I’m hugely into nutrition and healthy eating…but I have a very sweet tooth!
I’m also a big believer in treating yourself a couple of times a week as we all need something to look forward to! The 80/20 approach really works for Fainche and I – we try to eat good, healthy unprocessed food as much as possible during the week and then we factor in a couple of treats into the weekend to stop us going crazy! Seriously though we find that a ‘cheat’ meal or two stops us craving the ‘bad’ stuff and keeps us satisfied. It’s easier to be healthy during the week when you have indulged a bit at the weekend!
Since I have a sweet tooth my biggest temptation is usually chocolate, so I make variations of clean desserts using cacao powder (raw unprocessed chocolate). Some previous recipes are up here on the blog including our favourite avocado chocolate mousse. I’ve discovered another delicious use for cacao recently though so I thought I would share my newest favourite dessert with you. This is amazing and really hits the spot if you need a chocolate fix! Its rich and gooey but also has lots of nutrients and goodness – more about that below.
First the recipe for my Protein pancakes with Gooey Clean Chocolate Sauce….
How many good fats can you name? How many of these do you eat regularly?!
Good fats are a buzz word right now and there is a lot of focus on including them in our diets. Social media is full of recipes for chia puddings and avocado chocolate mousse but realistically we cant be whipping these up every day!
We need a regular supply of good fats to keep us healthy so we need to find easier ways to incorporate them into our daily diet.
I try to include as many different good fats into my diet as possible – while also in moderation. Good fats are still high in calories so if you eat too much you will put on weight!.Knowing the recommended portion sizes is important – more about that to follow.
Good fats have so many benefits and I have really noticed these since I started making them a regular part of my own diet. They moisturise your skin and hair from the inside (better than a face cream ever will!), keep you feeling fuller for longer, make you feel more satisfied after a meal (so you’re not craving other stuff) and speed up your metabolism (so that you actually burn off more fat).
If you restrict fat too much your metabolism will slow down and your body will actually try to store fat because it reverts to famine mode. Not what you want!AND when you start to eat normally again…your metabolism has slowed down and won’t burn calories as effectively.Eating good fats keeps your metabolism revved up and in prime fat burning mode.When people ask me about my diet I always tell them that I eats lots of good fats (I do exercise as well) and that I haven’t put on weight because of this.I can also see a difference in my skin.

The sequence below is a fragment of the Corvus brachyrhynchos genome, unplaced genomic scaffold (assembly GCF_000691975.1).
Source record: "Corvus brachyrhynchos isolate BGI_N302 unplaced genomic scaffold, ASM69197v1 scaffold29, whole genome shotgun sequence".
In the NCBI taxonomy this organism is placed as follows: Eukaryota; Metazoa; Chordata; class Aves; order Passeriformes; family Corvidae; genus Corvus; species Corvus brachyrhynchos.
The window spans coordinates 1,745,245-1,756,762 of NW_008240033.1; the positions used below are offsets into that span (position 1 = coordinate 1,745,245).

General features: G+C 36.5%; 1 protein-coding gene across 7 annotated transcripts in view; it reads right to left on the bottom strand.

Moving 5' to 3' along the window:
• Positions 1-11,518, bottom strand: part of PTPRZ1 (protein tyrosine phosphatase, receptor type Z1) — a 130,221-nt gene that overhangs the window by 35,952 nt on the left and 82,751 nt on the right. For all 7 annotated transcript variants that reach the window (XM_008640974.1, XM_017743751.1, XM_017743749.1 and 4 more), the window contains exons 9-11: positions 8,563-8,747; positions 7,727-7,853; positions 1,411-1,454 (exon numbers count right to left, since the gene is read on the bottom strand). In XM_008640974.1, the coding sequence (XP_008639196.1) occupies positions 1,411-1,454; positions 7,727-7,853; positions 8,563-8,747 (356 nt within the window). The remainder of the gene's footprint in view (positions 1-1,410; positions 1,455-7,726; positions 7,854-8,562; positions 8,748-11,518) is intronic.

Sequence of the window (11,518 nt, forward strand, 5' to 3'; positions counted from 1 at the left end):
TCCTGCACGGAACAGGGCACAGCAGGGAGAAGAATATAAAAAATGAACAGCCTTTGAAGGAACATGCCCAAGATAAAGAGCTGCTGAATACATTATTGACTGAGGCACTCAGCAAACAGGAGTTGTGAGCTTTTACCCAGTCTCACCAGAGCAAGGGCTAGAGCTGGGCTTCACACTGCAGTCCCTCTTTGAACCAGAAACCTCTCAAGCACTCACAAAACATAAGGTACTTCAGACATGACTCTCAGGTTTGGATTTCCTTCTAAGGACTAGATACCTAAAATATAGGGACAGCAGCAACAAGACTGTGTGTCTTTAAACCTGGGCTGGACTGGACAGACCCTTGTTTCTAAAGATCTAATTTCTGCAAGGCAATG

Good fats also have a huge impact on your brain and your mood in general which has been a big thing for me as I have suffered from anxiety. As a result am now really mindful of how my diet can help or hinder me in this area.Getting my omega 3 and good fats will always be a huge priority for me in looking after my mental health.
So we have established that good fats are just great – sothen why aren’t more people eating them?!
I think the main things that prevents people eating more good fats are:
1) Confusion over which fats are actually the ‘good’ ones!
2) An over-reliance convenience foods that do not contain good fats!
3) A view that good fats can’t taste that good or are boring
4) Being stuck in a food rut and not knowing how to incorporate good fats into their everyday diet
So firstly…the bit that will bring you back to home economics class! I’ll keep this very simple…
Good fats come in two forms – polyunsaturated and monounsaturated.
- Polyunsaturated fats are mainly found in plant foods and have been proven to decrease the risk of heart disease. They are found in foods like flax seed, walnuts and mackerel.
- Monounsaturated fats have a slightly different chemical composition to polyunsaturated fats (the sciencey bit!) and are found in olive oil,hazelnuts.
Its best to try and include a mix of these in your diet so try and vary it up when you can. This will ensure you get the different nutrients that different foods provide.